I grew up singing. My small school could not afford instruments or instrumental teachers, so school music was singing. We sang in our classrooms every day, and in a group music class with a piano accompanist once a week. My first written music was Gregorian chant, sung by us second graders when at least half of us were still struggling with “See Spot run,” let alone Latin. We sang the mass at least once per week. We had Christmas and Easter music programs every year, and multi-school choral contests each spring.
I was duly taught the “nouns and verbs” of musical language: the names of the lines and spaces of the treble clef, the different kinds of notes and rests and their relationships, the meaning of time signatures, how to count rhythms, how to follow music on the page through repeat signs, etc. All of which meant that I did not totally flounder when I began harp lessons, and that, at last, I had a reason to be thankful for my childhood nemeses, the nuns.
But no one ever taught us how to sing, or how to use our voices. Singing was something you just knew how to do, or else you learned to mouth words silently so Sister’s pointer would not crack the back of your head when you were sharp or flat. I had a good ear and picked up tunes easily, so I was one of the kids who really sang.
I sang in Girl Scouts, at troop meetings and at every meal and every evening campfire at summer camp. I sang with friends as we played guitars and ukeleles during the ’60’s folk revival. I sang in the church choir and in the high school chorus. Singing was where I found community, belonging, and joy.
When I went to college it all stopped. Too intimidated by what I perceived as a lack of “real” musical training, I steered clear of the music department and whatever singing opportunities might be there. Classes and working multiple jobs left no time to sing for fun, anyway. After graduation I didn’t look for places to sing – by then I was totally out of practice. And my voice, unused and ignored, left me. I knew nothing about how to get it back. Just singing “Happy Birthday” could be embarrassing. There was no longer any predicting what sound would emerge from what had been a decent-enough alto voice, or whether it would be in tune. The back of my head would have been blackened and bruised, if the nuns were still near enough to hear me.
But for many years I had harbored a secret desire to take voice lessons, so that I could sing again. Time, circumstances, and fear kept me from pursuing either. I’d not even added voice lessons to my “what I’ll do when I retire” list. Then last October my harp teacher introduced me to a voice teacher who welcomes to her studio people like me, people who would like to sing and would like to get better at it. I scheduled an initial lesson /assessment, and had so much fun, I’m doing monthly lessons.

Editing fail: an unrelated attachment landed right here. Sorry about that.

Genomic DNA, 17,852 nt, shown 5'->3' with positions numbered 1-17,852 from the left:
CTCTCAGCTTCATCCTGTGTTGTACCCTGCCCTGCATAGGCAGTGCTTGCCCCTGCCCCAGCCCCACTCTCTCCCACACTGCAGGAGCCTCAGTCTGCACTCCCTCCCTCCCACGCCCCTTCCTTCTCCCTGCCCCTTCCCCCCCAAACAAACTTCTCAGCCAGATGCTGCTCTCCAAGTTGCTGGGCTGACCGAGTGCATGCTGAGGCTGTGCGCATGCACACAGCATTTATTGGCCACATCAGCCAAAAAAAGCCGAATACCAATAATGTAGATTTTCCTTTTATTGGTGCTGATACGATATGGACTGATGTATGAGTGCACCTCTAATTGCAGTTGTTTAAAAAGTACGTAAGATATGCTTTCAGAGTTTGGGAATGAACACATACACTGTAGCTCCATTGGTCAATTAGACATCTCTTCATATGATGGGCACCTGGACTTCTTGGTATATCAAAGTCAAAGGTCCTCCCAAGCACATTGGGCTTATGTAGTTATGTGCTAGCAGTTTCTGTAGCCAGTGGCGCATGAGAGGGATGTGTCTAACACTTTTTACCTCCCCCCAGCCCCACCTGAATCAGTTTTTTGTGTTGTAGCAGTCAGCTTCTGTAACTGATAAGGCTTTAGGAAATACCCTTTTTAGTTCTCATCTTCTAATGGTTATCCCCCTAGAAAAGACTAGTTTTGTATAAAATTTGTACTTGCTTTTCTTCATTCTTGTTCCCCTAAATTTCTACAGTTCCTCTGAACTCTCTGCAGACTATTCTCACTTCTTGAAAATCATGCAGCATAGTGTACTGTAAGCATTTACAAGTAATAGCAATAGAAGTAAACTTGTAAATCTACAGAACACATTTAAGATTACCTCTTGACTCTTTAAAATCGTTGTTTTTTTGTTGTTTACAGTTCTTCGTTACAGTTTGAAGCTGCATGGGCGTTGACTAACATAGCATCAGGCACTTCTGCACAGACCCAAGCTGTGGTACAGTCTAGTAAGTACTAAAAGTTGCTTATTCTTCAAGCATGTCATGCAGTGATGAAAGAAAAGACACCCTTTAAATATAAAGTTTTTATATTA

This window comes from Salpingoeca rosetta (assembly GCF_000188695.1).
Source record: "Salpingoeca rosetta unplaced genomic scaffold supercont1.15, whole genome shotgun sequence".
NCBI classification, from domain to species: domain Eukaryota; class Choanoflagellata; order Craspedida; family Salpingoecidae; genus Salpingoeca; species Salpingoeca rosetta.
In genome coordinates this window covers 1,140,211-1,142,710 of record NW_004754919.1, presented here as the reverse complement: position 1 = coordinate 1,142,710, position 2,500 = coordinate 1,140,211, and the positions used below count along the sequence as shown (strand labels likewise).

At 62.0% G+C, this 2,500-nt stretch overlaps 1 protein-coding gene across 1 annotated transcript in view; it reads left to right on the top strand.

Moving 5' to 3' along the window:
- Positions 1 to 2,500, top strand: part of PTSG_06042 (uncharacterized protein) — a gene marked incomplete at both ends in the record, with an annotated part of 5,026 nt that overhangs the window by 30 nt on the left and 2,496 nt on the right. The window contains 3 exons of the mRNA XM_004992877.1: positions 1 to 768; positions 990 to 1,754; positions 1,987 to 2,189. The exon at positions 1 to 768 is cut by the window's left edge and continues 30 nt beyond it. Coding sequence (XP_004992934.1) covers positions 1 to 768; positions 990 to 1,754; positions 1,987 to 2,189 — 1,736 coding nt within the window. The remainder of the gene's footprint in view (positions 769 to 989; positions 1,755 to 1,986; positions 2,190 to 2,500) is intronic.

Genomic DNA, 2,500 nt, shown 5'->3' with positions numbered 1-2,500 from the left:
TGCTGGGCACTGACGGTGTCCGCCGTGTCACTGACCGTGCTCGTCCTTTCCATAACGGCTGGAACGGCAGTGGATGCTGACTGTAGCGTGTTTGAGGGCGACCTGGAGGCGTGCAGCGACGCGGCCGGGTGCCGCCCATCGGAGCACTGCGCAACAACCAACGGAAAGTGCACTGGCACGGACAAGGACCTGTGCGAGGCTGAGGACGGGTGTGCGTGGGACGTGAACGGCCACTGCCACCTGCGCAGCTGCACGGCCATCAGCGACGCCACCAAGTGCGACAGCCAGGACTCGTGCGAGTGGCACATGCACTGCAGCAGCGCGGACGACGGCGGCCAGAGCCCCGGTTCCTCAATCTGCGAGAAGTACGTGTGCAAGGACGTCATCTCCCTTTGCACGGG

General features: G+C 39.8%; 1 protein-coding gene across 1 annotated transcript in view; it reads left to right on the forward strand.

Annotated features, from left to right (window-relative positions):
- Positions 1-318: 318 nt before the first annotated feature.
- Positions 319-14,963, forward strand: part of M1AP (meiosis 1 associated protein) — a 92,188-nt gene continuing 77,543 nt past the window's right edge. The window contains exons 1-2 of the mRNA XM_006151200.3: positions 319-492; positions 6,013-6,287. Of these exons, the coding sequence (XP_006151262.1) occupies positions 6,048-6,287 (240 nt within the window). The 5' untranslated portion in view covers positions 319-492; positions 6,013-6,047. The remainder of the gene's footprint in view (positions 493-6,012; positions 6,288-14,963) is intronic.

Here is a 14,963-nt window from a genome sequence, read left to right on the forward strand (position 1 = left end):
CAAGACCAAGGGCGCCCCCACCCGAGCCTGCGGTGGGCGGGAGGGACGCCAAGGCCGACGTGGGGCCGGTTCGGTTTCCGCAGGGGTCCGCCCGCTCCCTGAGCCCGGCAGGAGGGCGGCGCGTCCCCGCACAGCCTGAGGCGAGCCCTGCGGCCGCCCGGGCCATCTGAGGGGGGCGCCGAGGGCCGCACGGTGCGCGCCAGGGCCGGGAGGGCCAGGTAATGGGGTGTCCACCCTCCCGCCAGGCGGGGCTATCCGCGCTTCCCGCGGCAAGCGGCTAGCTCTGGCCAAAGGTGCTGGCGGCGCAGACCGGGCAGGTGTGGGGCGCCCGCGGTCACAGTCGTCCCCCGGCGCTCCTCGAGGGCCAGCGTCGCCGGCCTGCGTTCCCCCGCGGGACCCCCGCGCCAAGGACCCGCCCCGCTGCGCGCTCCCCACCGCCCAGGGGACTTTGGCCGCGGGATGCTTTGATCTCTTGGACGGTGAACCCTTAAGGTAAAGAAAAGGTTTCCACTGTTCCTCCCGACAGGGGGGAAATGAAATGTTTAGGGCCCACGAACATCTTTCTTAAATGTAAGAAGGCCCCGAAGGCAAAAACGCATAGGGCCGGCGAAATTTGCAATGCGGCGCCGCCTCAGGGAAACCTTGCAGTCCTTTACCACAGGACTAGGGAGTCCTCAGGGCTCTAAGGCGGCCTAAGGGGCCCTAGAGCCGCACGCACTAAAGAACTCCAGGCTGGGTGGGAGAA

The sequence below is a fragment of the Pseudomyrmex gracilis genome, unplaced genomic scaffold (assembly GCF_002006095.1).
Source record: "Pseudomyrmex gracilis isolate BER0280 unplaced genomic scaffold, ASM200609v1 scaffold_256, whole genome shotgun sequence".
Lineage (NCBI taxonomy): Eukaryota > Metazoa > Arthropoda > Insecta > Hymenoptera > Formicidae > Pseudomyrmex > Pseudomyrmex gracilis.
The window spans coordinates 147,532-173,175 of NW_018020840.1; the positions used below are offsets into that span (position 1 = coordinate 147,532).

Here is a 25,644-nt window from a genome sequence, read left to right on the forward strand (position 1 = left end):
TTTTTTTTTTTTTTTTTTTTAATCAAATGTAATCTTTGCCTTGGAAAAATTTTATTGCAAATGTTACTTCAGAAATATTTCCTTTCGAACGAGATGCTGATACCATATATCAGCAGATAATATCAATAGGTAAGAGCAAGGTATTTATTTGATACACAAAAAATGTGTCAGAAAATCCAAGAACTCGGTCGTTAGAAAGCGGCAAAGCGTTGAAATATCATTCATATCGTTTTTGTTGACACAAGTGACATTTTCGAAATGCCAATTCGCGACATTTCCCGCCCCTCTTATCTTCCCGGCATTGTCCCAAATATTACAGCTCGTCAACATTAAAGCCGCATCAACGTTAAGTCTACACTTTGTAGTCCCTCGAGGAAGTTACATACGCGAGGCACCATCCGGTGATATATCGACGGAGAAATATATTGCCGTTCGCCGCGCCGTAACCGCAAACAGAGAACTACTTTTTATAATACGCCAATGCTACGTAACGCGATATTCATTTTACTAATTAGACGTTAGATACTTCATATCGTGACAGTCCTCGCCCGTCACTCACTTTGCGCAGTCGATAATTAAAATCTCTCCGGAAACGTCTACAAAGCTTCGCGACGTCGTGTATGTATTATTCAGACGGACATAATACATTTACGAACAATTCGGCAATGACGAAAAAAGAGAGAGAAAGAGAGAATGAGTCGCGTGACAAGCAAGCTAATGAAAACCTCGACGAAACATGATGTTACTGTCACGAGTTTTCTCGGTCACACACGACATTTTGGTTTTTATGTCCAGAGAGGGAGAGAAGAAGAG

My teacher only had two requirements: one, that I practice, and two, that I find somewhere to sing. Practicing, I could handle, but finding a group to sing with was a challenge. I won’t join a church just to sing in a choir. My favorite community singing group meets the same night as my recorder class. My solution was to register for the chorus class at the community college.
Today was the second day of class. There’s about 60 traditional college-age students, one man who looks to be my age (i.e. grown) and me. Who has not sight-sung an alto part in 42 years. But at least half the class claims that they don’t read music AT ALL, so I’m hoping that the accompanist will play enough repetitions of the alto lines for me to resurrect being able to connect the note I see to the pitch I sing.
And today, with only one rudimentary run-through of a piece, our 60 or so voices joined in song, and I was transported. To be surrounded by the music of so many voices, to be one of those voices creating that music, to feel my own voice resonant and strong, to ride the waves of sound and the emotions of the lyrics – it was pure, all-encompassing, total joy, created both from our singing today, and from memories of singing with all those other voices, so many years ago.